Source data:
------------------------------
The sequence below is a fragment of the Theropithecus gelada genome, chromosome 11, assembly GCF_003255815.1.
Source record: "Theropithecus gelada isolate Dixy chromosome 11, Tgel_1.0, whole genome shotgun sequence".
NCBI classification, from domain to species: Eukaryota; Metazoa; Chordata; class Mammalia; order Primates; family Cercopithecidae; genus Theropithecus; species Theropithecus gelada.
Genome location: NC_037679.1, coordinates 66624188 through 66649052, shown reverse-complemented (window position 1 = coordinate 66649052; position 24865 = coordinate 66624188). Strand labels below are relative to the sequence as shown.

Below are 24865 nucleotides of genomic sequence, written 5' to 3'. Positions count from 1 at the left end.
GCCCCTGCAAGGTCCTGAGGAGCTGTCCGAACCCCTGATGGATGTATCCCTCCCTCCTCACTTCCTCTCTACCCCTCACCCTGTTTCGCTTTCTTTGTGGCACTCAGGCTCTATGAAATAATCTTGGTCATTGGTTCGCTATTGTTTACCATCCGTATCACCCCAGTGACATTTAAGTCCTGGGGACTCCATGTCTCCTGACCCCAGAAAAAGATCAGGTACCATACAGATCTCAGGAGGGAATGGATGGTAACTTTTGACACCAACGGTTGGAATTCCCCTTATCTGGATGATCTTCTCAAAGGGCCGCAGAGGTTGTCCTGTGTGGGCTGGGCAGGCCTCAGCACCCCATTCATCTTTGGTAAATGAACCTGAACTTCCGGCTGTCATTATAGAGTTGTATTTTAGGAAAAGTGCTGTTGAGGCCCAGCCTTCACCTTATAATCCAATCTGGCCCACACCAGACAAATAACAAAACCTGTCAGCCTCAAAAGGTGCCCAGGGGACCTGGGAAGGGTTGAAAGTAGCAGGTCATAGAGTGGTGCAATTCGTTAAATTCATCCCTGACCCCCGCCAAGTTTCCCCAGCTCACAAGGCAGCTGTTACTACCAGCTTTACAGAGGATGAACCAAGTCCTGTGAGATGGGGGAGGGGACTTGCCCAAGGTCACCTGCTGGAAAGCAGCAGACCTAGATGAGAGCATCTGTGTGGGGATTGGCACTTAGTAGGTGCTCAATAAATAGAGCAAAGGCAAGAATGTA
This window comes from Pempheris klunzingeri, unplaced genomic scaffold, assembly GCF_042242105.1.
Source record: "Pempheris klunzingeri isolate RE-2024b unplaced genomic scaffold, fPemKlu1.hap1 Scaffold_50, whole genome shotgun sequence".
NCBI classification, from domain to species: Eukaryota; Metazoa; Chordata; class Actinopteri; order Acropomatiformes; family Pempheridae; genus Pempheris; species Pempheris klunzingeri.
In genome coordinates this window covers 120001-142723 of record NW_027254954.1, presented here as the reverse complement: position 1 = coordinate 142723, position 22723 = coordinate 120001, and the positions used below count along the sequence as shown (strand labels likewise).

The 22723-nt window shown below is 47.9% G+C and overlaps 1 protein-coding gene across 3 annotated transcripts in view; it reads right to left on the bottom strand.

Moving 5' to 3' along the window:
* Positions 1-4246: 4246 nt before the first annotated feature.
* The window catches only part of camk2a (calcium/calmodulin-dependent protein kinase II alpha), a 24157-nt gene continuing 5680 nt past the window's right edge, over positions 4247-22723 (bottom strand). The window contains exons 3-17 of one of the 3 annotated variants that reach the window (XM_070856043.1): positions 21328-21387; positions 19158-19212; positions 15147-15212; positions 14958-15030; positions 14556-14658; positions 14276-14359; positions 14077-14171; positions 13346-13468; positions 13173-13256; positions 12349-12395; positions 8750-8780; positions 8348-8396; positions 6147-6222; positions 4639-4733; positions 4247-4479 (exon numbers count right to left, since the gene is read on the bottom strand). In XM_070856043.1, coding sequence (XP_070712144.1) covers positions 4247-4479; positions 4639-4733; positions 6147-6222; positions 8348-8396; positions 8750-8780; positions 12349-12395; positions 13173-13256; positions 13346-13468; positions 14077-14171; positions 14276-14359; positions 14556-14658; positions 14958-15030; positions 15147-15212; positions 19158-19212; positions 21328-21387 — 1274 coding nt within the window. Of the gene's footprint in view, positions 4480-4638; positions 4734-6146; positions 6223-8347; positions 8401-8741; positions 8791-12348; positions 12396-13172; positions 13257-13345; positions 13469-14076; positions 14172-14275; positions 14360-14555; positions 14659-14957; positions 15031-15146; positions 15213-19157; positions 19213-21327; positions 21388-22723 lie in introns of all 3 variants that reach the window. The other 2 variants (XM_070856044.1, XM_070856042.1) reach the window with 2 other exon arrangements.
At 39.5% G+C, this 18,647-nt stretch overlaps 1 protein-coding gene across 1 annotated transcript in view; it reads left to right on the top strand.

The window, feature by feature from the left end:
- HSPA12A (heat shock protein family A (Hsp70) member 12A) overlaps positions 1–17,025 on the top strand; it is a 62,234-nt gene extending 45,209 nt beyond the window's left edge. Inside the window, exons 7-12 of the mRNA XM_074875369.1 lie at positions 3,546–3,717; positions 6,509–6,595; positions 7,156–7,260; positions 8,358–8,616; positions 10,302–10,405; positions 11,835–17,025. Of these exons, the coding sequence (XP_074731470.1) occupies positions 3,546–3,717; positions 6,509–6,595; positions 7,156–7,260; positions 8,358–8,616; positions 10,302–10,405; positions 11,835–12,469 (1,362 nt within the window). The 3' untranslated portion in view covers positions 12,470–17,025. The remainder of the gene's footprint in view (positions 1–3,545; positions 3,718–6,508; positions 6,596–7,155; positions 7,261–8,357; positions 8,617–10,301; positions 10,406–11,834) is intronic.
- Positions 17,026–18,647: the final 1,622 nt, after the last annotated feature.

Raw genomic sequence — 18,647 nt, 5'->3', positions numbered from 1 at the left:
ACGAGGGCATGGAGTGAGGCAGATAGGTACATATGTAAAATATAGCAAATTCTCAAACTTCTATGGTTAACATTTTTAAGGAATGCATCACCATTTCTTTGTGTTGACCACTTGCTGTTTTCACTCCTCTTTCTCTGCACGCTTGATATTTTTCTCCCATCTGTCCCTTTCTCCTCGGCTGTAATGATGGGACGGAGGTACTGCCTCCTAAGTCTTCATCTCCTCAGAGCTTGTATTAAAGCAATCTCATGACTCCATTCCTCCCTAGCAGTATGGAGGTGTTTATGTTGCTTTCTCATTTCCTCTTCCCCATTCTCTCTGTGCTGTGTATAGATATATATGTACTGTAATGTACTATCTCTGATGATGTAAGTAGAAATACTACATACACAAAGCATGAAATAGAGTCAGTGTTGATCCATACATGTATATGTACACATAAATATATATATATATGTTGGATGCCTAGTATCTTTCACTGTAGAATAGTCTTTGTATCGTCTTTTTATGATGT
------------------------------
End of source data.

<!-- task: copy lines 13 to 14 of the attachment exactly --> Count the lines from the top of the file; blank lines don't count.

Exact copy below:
* Positions 1-4246: 4246 nt before the first annotated feature.
* The window catches only part of camk2a (calcium/calmodulin-dependent protein kinase II alpha), a 24157-nt gene continuing 5680 nt past the window's right edge, over positions 4247-22723 (bottom strand). The window contains exons 3-17 of one of the 3 annotated variants that reach the window (XM_070856043.1): positions 21328-21387; positions 19158-19212; positions 15147-15212; positions 14958-15030; positions 14556-14658; positions 14276-14359; positions 14077-14171; positions 13346-13468; positions 13173-13256; positions 12349-12395; positions 8750-8780; positions 8348-8396; positions 6147-6222; positions 4639-4733; positions 4247-4479 (exon numbers count right to left, since the gene is read on the bottom strand). In XM_070856043.1, coding sequence (XP_070712144.1) covers positions 4247-4479; positions 4639-4733; positions 6147-6222; positions 8348-8396; positions 8750-8780; positions 12349-12395; positions 13173-13256; positions 13346-13468; positions 14077-14171; positions 14276-14359; positions 14556-14658; positions 14958-15030; positions 15147-15212; positions 19158-19212; positions 21328-21387 — 1274 coding nt within the window. Of the gene's footprint in view, positions 4480-4638; positions 4734-6146; positions 6223-8347; positions 8401-8741; positions 8791-12348; positions 12396-13172; positions 13257-13345; positions 13469-14076; positions 14172-14275; positions 14360-14555; positions 14659-14957; positions 15031-15146; positions 15213-19157; positions 19213-21327; positions 21388-22723 lie in introns of all 3 variants that reach the window. The other 2 variants (XM_070856044.1, XM_070856042.1) reach the window with 2 other exon arrangements.